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Post-Maidan Ukraine. Why are we trying to live in a country that no longer exists?

Post-Maidan Ukraine. Why are we trying to live in a country that no longer exists?
Article by: Vitaliy Portnikov
Translated by: Christine Chraibi

To move forward, Ukrainians must realize that their country is poor and archaic. 

We, as participants and witnesses of the unforgettable events that took place in Kyiv two years ago, cannot help but feel that we were then forging European and post-Soviet history and that the Revolution of Dignity was our first great opportunity to build a new country – a democratic, European, future-oriented state.

But in fact, the Maidan was just part of a general global process happening all over the modern world, more precisely…in the non-modern world, to be honest. These events were caused by the exhaustion of social and political models and resources to which we were accustomed, and which everyone took for granted.

A good example is the Arab Spring – the collapse of Arab nationalist dictatorships. What is the result today? It varies from country to country. Long and bloody civil wars broke out in Syria, Libya and Yemen. Egypt’s government was “reformatted”. Only Tunisia, where it all began, managed to establish a fragile democracy.

Resources in post-Soviet states were exhausted in the first days after the collapse of the USSR. It was clear that, unless serious economic reforms were initiated, these resources wouldn’t last for more than 20-25 years. And so the years passed….

We can say that Euromaidan was definitely a popular movement for Ukraine’s European integration. We can say that it was a firm protest against a criminal regime, injustice and corruption. We can say that it was a strong movement for independence from Russia. But the most important thing is that it was a popular rebellion against the state, which did not even exist when the Maidan started. Like in old fairy tales, the Kyiv treasury was empty, and the king was looking for a place where he could get more money. All post-Soviet resources had been exhausted and post-Soviet Ukraine simply breathed its last. The Maidan was our chance to build a new state.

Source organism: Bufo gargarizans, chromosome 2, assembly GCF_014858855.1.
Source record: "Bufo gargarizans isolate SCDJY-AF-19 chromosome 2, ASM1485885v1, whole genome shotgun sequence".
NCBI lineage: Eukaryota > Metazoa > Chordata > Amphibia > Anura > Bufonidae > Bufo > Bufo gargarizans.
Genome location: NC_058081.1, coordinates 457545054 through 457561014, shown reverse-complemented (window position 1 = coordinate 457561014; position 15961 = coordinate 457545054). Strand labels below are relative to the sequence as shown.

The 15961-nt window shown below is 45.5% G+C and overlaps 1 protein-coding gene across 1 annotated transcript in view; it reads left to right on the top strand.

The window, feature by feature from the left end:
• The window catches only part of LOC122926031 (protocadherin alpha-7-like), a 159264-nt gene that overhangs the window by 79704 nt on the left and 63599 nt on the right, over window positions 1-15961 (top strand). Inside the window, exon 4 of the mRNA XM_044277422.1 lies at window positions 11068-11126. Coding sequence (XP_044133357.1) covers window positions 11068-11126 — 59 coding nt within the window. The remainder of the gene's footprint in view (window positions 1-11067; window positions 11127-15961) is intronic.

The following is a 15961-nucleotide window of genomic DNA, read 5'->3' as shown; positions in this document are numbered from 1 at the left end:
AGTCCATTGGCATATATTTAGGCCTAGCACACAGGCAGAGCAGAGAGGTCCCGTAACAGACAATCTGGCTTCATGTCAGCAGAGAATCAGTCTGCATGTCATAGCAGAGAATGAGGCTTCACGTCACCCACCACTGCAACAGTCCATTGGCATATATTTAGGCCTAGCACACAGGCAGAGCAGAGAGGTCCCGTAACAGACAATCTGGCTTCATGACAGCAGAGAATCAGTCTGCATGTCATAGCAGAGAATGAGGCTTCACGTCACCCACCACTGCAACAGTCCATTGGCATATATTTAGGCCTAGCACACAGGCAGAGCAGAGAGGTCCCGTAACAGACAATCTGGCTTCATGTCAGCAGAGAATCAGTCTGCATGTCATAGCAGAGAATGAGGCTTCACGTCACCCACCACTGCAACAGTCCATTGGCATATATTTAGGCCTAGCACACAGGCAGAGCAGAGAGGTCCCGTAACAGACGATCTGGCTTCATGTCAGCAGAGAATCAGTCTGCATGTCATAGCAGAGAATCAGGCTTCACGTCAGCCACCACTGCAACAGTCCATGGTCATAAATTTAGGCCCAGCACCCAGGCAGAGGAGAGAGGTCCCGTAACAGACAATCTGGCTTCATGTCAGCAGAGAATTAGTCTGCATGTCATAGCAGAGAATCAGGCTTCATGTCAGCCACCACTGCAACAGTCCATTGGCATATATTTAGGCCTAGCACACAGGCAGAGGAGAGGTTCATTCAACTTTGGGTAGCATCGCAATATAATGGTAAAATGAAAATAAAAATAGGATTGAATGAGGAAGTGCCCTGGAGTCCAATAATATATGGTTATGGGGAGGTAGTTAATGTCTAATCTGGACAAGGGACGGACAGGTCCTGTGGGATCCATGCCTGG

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However, we still cling to the past and think that we can repair what used to be. No, we can’t, and we shouldn’t try to fix what doesn’t exist anymore. We continue to function under the old system of relations towards the government and society. We expect to live better if we accept European laws and eliminate corruption. We believe in the promises made by people living in the old coordinate system.

The Maidan victory has given us a chance to build a new country. However, we’re currently building on the ruins of the old Soviet state. Sooner or later we’ll have to get rid of these crumbling ruins.

We must understand a few very simple things.